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First look at the Ruger African Safari 9.3x62

This is a discussion on First look at the Ruger African Safari 9.3x62 within the Up To .375 forums, part of the HUNTING EQUIPMENT, FIREARMS & AMMUNITION category; I got to see a couple of examples at my local gunshop yesterday and I was very impressed. They are ...

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    mlg
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    Default First look at the Ruger African Safari 9.3x62

    I got to see a couple of examples at my local gunshop yesterday and I was very impressed.

    They are exactly the same configuration as the 375 Ruger African Safari - same dimensions, weight , excellent open sights with barrel band and a very smooth action with a crisp if slightly heavy trigger.

    Ruger have gone back to the gloss bluing and it certainly looks better than the matt finish on the 375R, though its probably not as practical in the bush.

    This is the first chambering of the 9.3 in an American factory rifle as far as I am aware.

    All in all a very nice package for the money (1100 Aus dollars!).

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    I love Ruger guns...you can't go wrong with them! That being said what are you using the 9.3X62 for....if it's plains game, great. If it's your top gun and want to hunt cape buffalo you will be a little undergunned...not by much though.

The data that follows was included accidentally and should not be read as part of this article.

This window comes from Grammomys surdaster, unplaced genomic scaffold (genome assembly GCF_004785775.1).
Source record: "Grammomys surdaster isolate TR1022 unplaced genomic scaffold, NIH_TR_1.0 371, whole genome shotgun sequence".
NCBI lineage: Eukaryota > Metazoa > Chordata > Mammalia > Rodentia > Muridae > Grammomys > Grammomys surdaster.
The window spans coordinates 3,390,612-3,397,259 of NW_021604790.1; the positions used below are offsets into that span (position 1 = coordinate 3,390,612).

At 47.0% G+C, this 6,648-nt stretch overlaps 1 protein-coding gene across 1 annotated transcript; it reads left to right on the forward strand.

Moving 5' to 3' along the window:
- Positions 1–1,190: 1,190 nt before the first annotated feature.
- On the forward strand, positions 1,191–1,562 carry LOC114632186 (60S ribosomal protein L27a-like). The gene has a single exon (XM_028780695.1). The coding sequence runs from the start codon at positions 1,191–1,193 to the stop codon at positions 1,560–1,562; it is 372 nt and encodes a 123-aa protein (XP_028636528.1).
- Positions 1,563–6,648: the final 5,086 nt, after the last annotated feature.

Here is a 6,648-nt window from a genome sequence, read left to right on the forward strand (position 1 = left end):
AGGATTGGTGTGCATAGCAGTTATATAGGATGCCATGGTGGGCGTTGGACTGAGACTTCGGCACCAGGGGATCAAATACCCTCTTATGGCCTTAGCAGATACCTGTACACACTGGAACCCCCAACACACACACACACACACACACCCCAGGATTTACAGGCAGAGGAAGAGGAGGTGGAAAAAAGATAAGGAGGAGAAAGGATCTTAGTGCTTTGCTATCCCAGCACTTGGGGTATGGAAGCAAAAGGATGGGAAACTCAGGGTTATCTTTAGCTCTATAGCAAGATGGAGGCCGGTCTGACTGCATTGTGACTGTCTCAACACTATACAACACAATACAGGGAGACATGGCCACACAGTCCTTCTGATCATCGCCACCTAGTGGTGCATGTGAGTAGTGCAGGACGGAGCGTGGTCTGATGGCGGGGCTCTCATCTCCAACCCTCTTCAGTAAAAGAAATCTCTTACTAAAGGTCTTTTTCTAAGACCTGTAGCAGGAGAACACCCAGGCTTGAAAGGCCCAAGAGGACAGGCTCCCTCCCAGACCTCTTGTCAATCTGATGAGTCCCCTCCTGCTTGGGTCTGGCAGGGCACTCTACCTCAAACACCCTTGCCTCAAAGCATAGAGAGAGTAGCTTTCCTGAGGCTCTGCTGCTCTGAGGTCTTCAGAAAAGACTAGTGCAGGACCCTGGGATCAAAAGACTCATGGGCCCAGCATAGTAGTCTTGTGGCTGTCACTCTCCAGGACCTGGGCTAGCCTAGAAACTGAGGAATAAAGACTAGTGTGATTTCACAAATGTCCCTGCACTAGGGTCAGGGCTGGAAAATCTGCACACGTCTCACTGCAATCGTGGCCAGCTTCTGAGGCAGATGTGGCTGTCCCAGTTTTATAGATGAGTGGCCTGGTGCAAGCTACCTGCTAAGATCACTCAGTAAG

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    Enysse

    Plenty of Buff have been taken using the 9.3!

    For me I would use one projectile only on Buff - the 286gn Barnes TSX. In my M98 i have it going comfortably at 2300 fps and I suspect it will fill the rolls of both a soft and a solid for most situations anyway!

    The rest is shot placement!

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    Plenty of Buff have been taken using the 9.3!
    I'm sure they have, I prefer a lighter big bore to a heavy big bore. But the facts are most of the places in Africa it's on the border of legal or illegal to hunt with for cape buffalo. Where the 375 H&H is legal everywhere. And most people will still say you are under gunned....I tend to disagree with that statement...Because shot placement is everything, and if you are using premium bullets you will be fine.

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    A few comments--I own a custom 9.3x62 built on a Persian Mauser 98 action by Somarriba and next to my Dakota .416 Rigby, it is my most prized bolt action rifle. Doctari Robertson avers that his ZKK 602 in 9.3 is his client rifle and between it's first owner and his ownership, has accounted for 650 buff. Or so his book, "Africa's Most Dangerous" claims.

    Despite claims that a 9.3x62 is legal for all DG in Zim, only the 9.3 x 64 meets the 4,000 foot pounds of energy that Zim law requires for elephant and buff. The 9.3 x62 is legal for cats, but technically is illegal for elephant and buff. I have heard a well respected PH state that the 9.3 x 62 is woefully inadequate for elephant in the hands of most hunters.